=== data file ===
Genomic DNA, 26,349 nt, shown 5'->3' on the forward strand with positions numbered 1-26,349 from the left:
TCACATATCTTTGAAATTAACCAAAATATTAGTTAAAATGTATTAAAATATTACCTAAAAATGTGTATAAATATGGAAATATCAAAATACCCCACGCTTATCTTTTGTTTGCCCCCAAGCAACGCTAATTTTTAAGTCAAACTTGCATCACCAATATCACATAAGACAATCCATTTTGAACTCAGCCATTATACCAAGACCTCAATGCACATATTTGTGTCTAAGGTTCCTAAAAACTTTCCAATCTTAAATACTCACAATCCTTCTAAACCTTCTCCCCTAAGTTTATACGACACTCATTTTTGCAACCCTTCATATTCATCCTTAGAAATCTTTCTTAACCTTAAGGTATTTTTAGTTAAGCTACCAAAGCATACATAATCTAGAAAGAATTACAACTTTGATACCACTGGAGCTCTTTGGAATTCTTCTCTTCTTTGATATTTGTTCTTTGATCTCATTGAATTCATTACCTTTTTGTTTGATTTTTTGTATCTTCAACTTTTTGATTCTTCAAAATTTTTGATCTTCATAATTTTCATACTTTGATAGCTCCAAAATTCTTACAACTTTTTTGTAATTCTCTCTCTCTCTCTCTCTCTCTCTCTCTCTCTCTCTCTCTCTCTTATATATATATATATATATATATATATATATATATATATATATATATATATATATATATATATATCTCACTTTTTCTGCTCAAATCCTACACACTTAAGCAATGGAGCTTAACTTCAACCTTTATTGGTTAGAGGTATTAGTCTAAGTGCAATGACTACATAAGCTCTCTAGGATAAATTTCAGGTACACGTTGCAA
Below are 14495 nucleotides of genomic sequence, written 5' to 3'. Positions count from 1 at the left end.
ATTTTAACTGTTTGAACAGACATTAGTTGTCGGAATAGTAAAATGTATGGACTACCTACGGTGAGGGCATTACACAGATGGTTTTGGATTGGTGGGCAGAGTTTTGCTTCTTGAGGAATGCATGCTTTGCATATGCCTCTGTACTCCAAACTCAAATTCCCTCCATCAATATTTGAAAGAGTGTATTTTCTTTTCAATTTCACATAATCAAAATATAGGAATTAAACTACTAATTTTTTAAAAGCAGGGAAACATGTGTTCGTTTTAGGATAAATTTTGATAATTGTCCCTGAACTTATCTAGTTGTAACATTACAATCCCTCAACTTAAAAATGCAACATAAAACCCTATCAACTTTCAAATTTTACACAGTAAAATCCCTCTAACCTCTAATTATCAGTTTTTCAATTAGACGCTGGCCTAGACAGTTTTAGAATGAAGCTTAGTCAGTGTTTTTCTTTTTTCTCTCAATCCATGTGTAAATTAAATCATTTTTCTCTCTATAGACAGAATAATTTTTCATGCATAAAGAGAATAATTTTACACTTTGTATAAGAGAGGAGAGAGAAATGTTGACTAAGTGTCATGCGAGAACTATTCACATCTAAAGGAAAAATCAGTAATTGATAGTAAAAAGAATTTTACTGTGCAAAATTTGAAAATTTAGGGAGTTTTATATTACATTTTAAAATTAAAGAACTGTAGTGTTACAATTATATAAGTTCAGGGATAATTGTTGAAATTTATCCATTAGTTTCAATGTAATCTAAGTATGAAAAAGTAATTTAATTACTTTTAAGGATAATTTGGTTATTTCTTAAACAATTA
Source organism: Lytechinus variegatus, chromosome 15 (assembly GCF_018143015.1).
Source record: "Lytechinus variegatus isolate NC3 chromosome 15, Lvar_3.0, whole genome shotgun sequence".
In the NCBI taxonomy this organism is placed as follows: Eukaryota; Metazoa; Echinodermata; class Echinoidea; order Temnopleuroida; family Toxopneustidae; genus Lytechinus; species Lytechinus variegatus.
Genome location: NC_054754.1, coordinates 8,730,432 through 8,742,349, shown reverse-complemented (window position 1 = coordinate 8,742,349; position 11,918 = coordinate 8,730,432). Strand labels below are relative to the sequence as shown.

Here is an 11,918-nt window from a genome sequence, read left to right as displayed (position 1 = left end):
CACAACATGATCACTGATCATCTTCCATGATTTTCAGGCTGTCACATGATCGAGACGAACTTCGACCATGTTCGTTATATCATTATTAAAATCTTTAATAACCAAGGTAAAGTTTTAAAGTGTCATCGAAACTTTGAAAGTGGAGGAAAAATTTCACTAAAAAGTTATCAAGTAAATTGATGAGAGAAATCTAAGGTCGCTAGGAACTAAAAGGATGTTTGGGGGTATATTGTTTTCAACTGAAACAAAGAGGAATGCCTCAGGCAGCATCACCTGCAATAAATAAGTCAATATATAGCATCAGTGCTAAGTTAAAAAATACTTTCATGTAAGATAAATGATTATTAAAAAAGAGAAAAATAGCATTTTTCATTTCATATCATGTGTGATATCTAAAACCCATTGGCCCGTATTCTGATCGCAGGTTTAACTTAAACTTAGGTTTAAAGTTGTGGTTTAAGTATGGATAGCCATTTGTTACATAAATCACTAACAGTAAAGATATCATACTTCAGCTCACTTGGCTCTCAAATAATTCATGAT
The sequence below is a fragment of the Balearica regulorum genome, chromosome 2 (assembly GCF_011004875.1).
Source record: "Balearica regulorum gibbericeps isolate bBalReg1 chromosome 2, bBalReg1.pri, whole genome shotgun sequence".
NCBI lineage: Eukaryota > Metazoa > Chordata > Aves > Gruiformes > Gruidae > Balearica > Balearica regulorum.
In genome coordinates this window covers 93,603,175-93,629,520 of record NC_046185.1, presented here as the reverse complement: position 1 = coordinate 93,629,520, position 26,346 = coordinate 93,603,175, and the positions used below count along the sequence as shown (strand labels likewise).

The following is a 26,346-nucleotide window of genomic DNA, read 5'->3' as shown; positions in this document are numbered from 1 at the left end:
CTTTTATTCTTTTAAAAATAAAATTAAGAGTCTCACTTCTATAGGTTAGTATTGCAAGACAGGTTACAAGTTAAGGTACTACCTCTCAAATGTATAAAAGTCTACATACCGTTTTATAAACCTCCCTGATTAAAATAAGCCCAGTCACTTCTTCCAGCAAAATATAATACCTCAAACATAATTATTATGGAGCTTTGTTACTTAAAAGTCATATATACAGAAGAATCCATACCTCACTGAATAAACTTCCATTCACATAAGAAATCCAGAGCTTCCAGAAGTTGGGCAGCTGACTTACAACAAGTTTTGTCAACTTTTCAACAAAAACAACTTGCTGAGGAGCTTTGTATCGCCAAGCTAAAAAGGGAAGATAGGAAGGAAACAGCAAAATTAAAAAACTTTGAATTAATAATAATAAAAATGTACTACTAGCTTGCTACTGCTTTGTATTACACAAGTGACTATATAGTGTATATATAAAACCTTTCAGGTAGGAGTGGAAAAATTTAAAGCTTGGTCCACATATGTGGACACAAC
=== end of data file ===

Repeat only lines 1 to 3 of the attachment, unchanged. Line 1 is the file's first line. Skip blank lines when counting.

Genomic DNA, 26,349 nt, shown 5'->3' on the forward strand with positions numbered 1-26,349 from the left:
TCACATATCTTTGAAATTAACCAAAATATTAGTTAAAATGTATTAAAATATTACCTAAAAATGTGTATAAATATGGAAATATCAAAATACCCCACGCTTATCTTTTGTTTGCCCCCAAGCAACGCTAATTTTTAAGTCAAACTTGCATCACCAATATCACATAAGACAATCCATTTTGAACTCAGCCATTATACCAAGACCTCAATGCACATATTTGTGTCTAAGGTTCCTAAAAACTTTCCAATCTTAAATACTCACAATCCTTCTAAACCTTCTCCCCTAAGTTTATACGACACTCATTTTTGCAACCCTTCATATTCATCCTTAGAAATCTTTCTTAACCTTAAGGTATTTTTAGTTAAGCTACCAAAGCATACATAATCTAGAAAGAATTACAACTTTGATACCACTGGAGCTCTTTGGAATTCTTCTCTTCTTTGATATTTGTTCTTTGATCTCATTGAATTCATTACCTTTTTGTTTGATTTTTTGTATCTTCAACTTTTTGATTCTTCAAAATTTTTGATCTTCATAATTTTCATACTTTGATAGCTCCAAAATTCTTACAACTTTTTTGTAATTCTCTCTCTCTCTCTCTCTCTCTCTCTCTCTCTCTCTCTCTCTCTTATATATATATATATATATATATATATATATATATATATATATATATATATATATATATATATATCTCACTTTTTCTGCTCAAATCCTACACACTTAAGCAATGGAGCTTAACTTCAACCTTTATTGGTTAGAGGTATTAGTCTAAGTGCAATGACTACATAAGCTCTCTAGGATAAATTTCAGGTACACGTTGCAA
Below are 14495 nucleotides of genomic sequence, written 5' to 3'. Positions count from 1 at the left end.